Japan exhibits one of the worst cases of a demographic crisis, with population growth below the replacement rate. In this scenario, ensuring the availability of workers, service providers for the elderly and recruiting and retaining foreign technical and non-technical professionals to sustain Japan’s high technology sector has become paramount.

The good news is that there are signs of gradual improvements. Japan has overhauled its immigration policy following labour shortages among small- and medium-sized enterprises in 1990. Since then it has introduced further reforms to attract high-skilled labour through a points based system similar to Australia’s program for recruiting foreign skilled professionals.

As recent research shows, the United States is more open to foreigners than Japan. While India is an important contributor of technical talent to the world economy, the position of Indian professionals in Japan is only a small fraction of that in the United States. But the share of highly skilled Indians relative to the total number of Indians was the highest in Japan, indicating that Indian professionals see Japan as an important place to work.

There are now identifiable residential clusters in the Greater Tokyo and Yokohama areas where Indians live, Indian international schools have been established and Indians living in Japan are able to bring in their elderly parents. This suggests there is a growing, albeit small, Indian professional diaspora in Japan. We know from other experiences that technical diasporas are globally networked, facilitate flows of knowledge and skills, and contribute to local innovation dynamics.

It is evident that Japan has been responding to the competitive pressures emanating from the world economy by gradually taking in foreign professionals. Bilateral interactions between India and Japan are increasing. With the rise of China, the economic partnership between Japan and India will likely grow stronger. The presence of Indian technical professionals in Japan will help Japan adjust to the imperatives of the world economy and secure the vital talent that is so critical to both Japan’s competitiveness and the diversification of India’s IT export markets.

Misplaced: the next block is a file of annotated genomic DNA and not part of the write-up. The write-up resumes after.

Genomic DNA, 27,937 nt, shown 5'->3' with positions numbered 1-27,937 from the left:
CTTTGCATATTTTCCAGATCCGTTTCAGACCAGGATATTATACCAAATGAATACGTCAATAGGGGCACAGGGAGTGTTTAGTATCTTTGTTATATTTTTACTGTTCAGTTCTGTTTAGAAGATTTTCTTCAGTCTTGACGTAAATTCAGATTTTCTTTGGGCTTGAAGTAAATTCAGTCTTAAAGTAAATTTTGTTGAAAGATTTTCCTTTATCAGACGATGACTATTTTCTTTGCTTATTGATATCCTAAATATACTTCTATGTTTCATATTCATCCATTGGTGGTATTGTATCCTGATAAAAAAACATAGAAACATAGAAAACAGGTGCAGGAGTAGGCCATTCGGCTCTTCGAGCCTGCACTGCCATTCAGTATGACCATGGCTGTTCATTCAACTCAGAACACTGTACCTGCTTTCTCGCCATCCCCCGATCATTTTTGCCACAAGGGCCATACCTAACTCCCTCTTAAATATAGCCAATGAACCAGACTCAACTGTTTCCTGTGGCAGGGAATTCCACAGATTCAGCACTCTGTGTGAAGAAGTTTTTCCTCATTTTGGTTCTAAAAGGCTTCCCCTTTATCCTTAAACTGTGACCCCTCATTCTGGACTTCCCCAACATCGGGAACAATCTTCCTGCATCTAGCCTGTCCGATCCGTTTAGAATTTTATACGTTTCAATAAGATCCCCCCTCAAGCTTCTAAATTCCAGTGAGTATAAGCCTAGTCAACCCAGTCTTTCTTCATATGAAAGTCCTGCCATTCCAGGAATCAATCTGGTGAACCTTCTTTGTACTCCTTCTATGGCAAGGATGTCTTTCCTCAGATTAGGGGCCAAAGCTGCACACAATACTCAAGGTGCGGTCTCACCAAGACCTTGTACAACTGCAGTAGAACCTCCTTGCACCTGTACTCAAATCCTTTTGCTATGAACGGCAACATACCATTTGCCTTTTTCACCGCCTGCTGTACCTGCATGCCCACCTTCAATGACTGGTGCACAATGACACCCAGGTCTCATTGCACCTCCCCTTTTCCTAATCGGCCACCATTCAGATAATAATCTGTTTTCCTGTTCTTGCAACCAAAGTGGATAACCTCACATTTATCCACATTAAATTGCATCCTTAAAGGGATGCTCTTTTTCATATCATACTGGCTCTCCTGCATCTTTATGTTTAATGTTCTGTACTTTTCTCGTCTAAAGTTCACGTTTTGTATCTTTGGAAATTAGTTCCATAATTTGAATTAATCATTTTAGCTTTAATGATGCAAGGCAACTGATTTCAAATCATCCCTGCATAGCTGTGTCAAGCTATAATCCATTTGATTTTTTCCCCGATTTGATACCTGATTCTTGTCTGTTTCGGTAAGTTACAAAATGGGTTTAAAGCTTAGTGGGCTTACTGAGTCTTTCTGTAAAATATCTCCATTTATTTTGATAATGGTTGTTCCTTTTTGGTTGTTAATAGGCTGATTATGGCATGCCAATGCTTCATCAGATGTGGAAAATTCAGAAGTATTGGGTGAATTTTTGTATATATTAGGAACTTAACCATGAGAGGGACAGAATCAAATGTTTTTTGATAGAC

Anthony P. D’Costa is Chair and Professor, Contemporary Indian Studies, University of Melbourne.

He is the author of the recently published book International Mobility, Global Capitalism, and Changing Structures of Accumulation Transforming the Japan-India IT Relationship.


2 responses to “Why Japan needs India’s talents”

  1. This is a more optimistic assessment of Japan’s receptivity to foreign nationals living and working in the country than other ones I have read. I had not heard of Indian communities getting established in the Tokyo/Yokohama area, for example.

    Clearly, it would help Japan if it would allow more such high skilled workers into the country. But it would have to overcome its reluctance to people from different cultures living and working there.

  2. The reason why the USA is more open than Japan is because the American CEOs use their lobbyists to exploit the H1B work visa laws to import more foreign workers at the expense of the American IT workers.

    It is amazing about people complaining about Mexican immigration; yet, they don’t realize about American workers being replaced in high paying, white collar jobs like the computer industry. Of course, the American CEOs like to keep that issue secret.

Support Quality Analysis

The East Asia Forum office is based in Australia and EAF acknowledges the First Peoples of this land — in Canberra the Ngunnawal and Ngambri people — and recognises their continuous connection to culture, community and Country.

Article printed from East Asia Forum (

Copyright ©2024 East Asia Forum. All rights reserved.